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August 17, 2013

Napoli, Sox offense must turn things around

BOSTON — Five of Boston’s past nine losses have been by one run, in part because the offense has struggled to provide the timely hit. The issue was evident Thursday in Toronto when Boston left 12 runners on base and squandered a first-and-third situation with no outs.

The Red Sox lost 10-3 to the New York Yankees here at Fenway Park last night. It was another game where the offense didn’t show up.

That’s nothing new. Boston has lost seven of its past 11 games and has averaged 2.4 runs during the seven losses.

Are the Red Sox showing their true colors and signs of a second-half collapse? Maybe.

Is time to worry? Sure.

At the heart of the offensive issue has been Mike Napoli’s inability to put the ball in play. He is leading the American League in strikeouts (158) and had a recent span of nine in 12 at-bats, although he hasn’t been punched out in the past two games. The most he had ever had in a single season before this year was 137 in 2010.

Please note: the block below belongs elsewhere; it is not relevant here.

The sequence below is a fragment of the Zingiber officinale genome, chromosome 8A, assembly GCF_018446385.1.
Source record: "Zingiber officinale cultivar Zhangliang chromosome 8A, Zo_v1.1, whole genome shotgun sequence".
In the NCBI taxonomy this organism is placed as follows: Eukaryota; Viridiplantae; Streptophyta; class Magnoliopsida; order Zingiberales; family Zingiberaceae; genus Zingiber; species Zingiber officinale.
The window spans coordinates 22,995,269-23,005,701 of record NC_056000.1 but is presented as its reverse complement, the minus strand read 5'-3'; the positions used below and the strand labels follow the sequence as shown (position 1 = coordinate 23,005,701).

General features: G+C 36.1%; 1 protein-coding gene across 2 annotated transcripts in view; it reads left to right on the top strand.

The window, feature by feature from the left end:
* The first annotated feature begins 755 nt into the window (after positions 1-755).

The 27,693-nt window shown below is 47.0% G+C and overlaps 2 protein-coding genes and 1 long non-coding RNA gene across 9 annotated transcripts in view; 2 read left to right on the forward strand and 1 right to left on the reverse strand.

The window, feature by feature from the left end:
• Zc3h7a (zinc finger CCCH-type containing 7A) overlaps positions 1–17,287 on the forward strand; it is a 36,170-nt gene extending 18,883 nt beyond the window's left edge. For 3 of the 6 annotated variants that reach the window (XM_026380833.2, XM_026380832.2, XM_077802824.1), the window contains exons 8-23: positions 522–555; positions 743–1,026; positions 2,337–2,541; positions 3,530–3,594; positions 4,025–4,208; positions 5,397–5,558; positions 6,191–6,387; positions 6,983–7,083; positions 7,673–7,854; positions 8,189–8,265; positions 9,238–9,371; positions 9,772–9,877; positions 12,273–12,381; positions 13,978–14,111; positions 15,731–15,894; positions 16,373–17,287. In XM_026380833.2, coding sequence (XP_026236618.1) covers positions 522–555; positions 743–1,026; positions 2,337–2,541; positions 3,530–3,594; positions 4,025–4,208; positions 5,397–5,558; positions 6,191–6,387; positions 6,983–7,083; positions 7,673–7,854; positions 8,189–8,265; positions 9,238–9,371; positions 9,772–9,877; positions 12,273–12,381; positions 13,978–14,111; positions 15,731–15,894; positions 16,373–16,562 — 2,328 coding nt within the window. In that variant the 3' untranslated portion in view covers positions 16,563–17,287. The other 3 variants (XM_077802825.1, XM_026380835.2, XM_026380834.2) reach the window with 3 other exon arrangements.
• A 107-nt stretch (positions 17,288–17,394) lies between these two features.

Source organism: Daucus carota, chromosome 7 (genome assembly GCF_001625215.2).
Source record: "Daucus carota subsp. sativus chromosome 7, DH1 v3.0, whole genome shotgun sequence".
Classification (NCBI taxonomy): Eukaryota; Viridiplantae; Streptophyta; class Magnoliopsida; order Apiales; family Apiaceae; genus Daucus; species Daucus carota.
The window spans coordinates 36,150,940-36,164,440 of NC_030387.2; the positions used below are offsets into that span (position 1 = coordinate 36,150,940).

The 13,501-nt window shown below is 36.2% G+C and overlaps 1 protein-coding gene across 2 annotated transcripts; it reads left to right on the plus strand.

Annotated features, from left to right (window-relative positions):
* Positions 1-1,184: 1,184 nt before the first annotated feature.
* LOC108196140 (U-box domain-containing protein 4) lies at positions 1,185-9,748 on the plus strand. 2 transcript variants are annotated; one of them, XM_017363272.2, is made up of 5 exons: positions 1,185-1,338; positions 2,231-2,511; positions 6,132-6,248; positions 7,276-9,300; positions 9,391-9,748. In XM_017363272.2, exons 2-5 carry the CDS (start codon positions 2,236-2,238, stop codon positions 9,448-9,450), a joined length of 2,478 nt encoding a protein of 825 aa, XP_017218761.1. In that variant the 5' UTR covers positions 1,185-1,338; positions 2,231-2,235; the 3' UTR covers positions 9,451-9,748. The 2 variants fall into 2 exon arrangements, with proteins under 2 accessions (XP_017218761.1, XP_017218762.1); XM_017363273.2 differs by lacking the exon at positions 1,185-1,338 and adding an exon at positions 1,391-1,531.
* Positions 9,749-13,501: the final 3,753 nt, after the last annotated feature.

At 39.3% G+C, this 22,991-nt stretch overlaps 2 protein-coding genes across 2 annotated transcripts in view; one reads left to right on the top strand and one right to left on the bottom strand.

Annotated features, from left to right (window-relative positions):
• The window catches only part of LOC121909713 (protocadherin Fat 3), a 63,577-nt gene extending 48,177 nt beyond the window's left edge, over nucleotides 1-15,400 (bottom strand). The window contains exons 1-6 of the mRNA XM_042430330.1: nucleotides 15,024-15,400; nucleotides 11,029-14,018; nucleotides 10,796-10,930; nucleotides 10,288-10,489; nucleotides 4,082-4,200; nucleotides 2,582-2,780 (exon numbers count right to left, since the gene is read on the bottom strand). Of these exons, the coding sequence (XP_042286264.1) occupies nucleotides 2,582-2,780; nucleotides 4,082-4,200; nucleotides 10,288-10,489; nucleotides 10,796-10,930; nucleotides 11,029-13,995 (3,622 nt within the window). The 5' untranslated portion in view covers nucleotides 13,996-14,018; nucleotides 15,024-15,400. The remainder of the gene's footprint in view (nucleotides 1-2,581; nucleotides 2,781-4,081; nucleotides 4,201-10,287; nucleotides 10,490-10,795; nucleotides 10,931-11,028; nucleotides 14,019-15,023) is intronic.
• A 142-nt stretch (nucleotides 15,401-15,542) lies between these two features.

Napoli is on pace for 206! His poor at-bats are killing the Sox.

He has been moved down to seventh in the batting order and went 1 for 3 with a walk last night.

The right-handed hitting slugger must turn it around or else this offense will continue to sink and Boston’s AL East lead will sink more.

During his career, Napoli is at his best in the final month. He has a career 1.001 OPS in September/October compared to .744 career in August.

He’s not the only one to blame. Stephen Drew entered yesterday batting .194 against lefties.

Still, Napoli’s .156 average here in August and 18 strikeouts in 45 at-bats this month sticks out like the sorest of sore thumbs.

New Yankees first baseman Mark Reynolds led the AL in strikeouts four straight years from 2008-11, including a major league record 223 times in ‘09. He certainly is someone who can provide insight into what Napoli is dealing with.

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